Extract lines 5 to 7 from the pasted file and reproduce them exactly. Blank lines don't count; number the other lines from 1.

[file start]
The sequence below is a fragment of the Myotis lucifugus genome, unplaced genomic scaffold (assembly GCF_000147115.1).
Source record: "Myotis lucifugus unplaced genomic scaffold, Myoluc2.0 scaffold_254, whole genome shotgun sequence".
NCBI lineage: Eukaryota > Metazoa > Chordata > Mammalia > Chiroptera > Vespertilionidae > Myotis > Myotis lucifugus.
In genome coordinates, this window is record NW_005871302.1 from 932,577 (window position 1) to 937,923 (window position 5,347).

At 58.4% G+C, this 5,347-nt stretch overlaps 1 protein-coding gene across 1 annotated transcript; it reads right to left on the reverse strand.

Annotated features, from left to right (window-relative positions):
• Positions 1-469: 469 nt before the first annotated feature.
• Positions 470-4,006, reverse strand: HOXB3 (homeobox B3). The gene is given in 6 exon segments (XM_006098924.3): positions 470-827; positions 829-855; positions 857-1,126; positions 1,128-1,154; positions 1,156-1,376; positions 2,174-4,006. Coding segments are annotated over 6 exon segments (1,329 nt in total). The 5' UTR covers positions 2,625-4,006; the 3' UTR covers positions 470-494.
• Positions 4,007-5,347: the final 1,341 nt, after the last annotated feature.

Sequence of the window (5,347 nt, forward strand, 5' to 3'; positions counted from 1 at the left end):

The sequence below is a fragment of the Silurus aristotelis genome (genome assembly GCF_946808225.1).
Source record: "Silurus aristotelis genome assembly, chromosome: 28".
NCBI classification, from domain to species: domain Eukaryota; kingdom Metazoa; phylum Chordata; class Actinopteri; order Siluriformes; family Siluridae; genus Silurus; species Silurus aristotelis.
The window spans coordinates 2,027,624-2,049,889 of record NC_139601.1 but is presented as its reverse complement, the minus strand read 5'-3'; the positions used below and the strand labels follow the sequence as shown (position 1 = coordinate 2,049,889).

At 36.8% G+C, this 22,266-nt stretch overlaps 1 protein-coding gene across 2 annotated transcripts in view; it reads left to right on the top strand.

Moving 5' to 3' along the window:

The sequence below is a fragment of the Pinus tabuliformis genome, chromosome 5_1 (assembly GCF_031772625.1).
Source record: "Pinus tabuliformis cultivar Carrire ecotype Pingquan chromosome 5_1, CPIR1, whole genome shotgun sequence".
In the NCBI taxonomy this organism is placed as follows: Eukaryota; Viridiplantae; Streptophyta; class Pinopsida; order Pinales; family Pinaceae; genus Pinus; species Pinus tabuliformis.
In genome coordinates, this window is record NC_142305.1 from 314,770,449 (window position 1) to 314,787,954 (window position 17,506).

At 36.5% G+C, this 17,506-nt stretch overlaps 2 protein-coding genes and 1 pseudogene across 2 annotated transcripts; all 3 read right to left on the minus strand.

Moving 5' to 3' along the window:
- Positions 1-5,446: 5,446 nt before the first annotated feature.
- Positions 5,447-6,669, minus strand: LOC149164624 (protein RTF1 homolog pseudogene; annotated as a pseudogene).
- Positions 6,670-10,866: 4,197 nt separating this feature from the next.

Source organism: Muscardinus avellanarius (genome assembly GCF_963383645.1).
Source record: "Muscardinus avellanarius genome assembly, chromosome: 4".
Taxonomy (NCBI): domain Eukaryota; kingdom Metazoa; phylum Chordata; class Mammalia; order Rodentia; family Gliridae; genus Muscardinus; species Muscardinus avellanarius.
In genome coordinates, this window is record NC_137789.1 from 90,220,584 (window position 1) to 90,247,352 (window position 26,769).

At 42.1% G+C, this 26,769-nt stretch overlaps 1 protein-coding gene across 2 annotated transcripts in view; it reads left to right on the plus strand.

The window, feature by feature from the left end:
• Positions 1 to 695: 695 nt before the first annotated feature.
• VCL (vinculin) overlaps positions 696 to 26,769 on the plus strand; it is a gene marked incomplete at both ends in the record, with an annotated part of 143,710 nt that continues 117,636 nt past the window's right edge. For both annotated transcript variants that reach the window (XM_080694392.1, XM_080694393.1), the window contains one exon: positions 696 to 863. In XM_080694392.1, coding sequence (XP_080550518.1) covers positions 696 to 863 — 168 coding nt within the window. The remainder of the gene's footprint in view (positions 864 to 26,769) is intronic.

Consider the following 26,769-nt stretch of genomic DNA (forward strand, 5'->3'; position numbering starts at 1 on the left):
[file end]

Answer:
At 58.4% G+C, this 5,347-nt stretch overlaps 1 protein-coding gene across 1 annotated transcript; it reads right to left on the reverse strand.

Annotated features, from left to right (window-relative positions):
• Positions 1-469: 469 nt before the first annotated feature.